Sidharth Chhabra left India in 2011 to become a doctoral student at UMSI, but he maintains strong ties to his native country through his research in social media analysis.
The role that social media plays in everyday life is all-encompassing, from individuals and organizations to government and crime. After the London public transport bombings in July, 2005, one of the extremists admitted he was motivated to organize the attacks by hate crime videos posted on YouTube. Sidharth studies how YouTube videos may promote extremist activities. His project also involved finding information on extremists based on the content of hate posts. “We built an algorithm to find all the hate videos on the web,” Sidharth says.
After coming to UMSI, Sidharth started Delhi Michigan Research Group with the help of undergraduate researchers and computer programmers (aka hackers) at his former university, the University of Delhi. He serves as the group’s mentor, overseeing projects such as social media’s impact in developing countries and comparing government Facebook pages of the police and water departments.
“We looked at how we could find out if one Facebook page was better than the other one,” he says. “How are they interacting with people on social media?” In “Action Will Be Taken: Delhi Traffic Police @ FB,” Sidharth’s social networking study focused on issues Delhi police faced — since many complaints filed online were based on Facebook reports — and how things could be improved. “I saw they had thousands of people reporting their crimes but no auditing,” Sidharth says.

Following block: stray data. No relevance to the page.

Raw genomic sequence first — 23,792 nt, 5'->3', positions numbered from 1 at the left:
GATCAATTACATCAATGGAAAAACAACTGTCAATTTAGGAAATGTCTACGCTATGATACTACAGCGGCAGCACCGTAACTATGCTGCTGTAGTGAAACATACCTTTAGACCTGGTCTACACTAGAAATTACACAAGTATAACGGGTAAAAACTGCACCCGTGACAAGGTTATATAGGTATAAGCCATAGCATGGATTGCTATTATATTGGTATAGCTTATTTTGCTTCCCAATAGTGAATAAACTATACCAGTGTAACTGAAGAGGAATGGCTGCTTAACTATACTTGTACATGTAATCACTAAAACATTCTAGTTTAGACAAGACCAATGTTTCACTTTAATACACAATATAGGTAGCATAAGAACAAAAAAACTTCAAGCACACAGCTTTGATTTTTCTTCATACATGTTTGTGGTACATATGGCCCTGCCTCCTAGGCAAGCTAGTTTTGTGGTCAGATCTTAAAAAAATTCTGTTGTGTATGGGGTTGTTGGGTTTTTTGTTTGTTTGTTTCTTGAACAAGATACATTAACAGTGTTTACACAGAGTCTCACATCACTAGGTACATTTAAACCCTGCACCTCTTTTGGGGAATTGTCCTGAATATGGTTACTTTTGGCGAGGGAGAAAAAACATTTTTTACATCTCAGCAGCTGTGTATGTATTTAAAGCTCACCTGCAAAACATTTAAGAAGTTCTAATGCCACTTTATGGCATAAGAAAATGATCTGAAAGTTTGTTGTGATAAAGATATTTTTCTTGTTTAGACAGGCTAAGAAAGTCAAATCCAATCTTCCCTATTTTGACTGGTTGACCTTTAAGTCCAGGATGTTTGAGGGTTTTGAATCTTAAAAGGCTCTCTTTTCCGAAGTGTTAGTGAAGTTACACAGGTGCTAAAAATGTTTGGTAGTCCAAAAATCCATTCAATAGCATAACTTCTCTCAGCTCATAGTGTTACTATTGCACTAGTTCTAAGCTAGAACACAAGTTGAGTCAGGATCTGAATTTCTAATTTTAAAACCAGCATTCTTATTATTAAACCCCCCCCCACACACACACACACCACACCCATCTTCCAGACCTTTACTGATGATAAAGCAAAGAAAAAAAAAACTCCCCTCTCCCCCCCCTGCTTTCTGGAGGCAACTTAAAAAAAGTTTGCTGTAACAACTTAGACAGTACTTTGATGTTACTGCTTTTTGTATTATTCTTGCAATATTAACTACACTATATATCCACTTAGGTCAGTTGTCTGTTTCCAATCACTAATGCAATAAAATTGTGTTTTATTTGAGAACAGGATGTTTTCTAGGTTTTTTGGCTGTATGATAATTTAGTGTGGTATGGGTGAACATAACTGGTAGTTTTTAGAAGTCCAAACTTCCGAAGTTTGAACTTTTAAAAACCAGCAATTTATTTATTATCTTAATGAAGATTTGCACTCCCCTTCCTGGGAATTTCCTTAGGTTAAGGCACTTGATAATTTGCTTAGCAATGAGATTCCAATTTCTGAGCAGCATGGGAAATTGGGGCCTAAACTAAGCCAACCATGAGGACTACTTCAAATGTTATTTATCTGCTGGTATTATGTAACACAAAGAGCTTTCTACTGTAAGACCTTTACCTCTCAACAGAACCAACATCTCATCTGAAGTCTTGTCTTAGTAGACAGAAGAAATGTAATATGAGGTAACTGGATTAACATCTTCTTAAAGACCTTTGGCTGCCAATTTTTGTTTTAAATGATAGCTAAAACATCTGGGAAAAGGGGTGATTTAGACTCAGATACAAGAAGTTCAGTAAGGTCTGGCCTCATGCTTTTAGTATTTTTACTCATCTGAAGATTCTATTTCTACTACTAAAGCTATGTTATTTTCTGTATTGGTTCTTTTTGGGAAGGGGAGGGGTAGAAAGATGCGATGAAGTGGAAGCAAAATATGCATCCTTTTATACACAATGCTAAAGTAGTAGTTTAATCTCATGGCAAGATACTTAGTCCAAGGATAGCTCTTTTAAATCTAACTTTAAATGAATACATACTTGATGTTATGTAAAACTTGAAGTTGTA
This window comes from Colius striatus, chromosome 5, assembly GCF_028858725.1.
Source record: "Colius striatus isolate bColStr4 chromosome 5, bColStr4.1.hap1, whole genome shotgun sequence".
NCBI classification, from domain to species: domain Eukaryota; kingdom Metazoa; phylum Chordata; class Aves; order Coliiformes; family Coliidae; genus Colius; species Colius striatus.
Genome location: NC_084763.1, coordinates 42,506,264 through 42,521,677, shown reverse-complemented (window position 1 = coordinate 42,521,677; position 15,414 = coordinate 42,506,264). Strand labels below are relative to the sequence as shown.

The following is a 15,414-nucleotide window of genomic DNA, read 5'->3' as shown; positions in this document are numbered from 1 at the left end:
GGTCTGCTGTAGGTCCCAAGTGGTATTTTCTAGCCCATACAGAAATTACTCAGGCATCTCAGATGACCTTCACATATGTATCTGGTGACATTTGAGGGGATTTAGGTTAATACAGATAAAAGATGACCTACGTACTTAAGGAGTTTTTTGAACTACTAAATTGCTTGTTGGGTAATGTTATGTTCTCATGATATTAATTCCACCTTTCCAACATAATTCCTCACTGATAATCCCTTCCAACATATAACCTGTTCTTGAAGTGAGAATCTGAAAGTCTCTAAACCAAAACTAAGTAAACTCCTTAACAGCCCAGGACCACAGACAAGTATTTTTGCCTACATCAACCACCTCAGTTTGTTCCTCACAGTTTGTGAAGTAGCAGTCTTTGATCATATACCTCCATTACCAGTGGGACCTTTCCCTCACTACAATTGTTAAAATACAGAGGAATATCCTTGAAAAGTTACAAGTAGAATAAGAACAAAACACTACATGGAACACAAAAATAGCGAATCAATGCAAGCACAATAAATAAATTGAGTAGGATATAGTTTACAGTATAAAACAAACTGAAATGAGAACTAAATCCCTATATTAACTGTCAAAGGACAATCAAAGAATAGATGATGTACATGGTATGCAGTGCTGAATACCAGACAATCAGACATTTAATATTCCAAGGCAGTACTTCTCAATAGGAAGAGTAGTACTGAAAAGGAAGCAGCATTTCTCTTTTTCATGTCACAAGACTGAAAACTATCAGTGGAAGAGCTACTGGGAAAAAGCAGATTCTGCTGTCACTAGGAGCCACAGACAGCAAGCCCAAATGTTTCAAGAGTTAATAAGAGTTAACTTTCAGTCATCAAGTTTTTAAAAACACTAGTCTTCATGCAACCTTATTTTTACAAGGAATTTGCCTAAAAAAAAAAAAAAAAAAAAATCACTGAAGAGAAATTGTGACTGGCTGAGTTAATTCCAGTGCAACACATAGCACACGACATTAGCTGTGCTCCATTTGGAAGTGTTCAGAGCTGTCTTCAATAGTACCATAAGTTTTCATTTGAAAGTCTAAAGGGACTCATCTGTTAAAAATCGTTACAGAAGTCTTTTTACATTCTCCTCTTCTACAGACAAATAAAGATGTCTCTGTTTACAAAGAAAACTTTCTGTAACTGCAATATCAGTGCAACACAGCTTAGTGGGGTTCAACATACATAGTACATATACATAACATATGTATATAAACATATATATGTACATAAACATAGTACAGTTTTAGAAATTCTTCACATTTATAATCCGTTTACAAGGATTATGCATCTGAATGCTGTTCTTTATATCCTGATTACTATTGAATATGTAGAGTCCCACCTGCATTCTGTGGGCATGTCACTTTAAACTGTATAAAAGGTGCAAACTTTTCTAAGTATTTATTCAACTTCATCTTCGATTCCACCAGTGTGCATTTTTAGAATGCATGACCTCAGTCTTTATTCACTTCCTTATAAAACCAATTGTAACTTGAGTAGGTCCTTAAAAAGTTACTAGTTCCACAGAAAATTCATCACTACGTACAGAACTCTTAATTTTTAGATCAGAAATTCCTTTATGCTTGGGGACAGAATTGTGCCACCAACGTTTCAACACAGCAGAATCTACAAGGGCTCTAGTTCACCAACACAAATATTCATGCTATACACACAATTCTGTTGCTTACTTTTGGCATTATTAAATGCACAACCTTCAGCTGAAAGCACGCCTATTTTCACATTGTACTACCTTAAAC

Sidharth came to UMSI to experience the diversity of working with individuals studying various disciplines. “There are people from all kinds of fields – economics, social science, humanities and computer science,” he says. His recent research focuses on developing new online communities and how they recruit and engage people via different mechanisms and design choices. “We analyze what design choices determine successful online communities.”
Under the guidance of his advisor, Professor Paul Resnick, Sidharth is working on a field experiment using ManyAngles, a free Google Chrome app which recommends news stories organized in clusters based on previously read articles. The goal is to broaden a reader’s exposure to more diverse resources and perspectives. He has co-authored a conference paper based on previous research on the subject with Resnick, “NewsCube Replication: Experience Report,” which was presented at the RepliCHI Workshop in 2013.
Sidharth obtained a Bachelor of Engineering from the University of Delhi. He recently started graduate student teaching and really enjoys it, so much so that he plans to become a college professor after graduation in late 2016.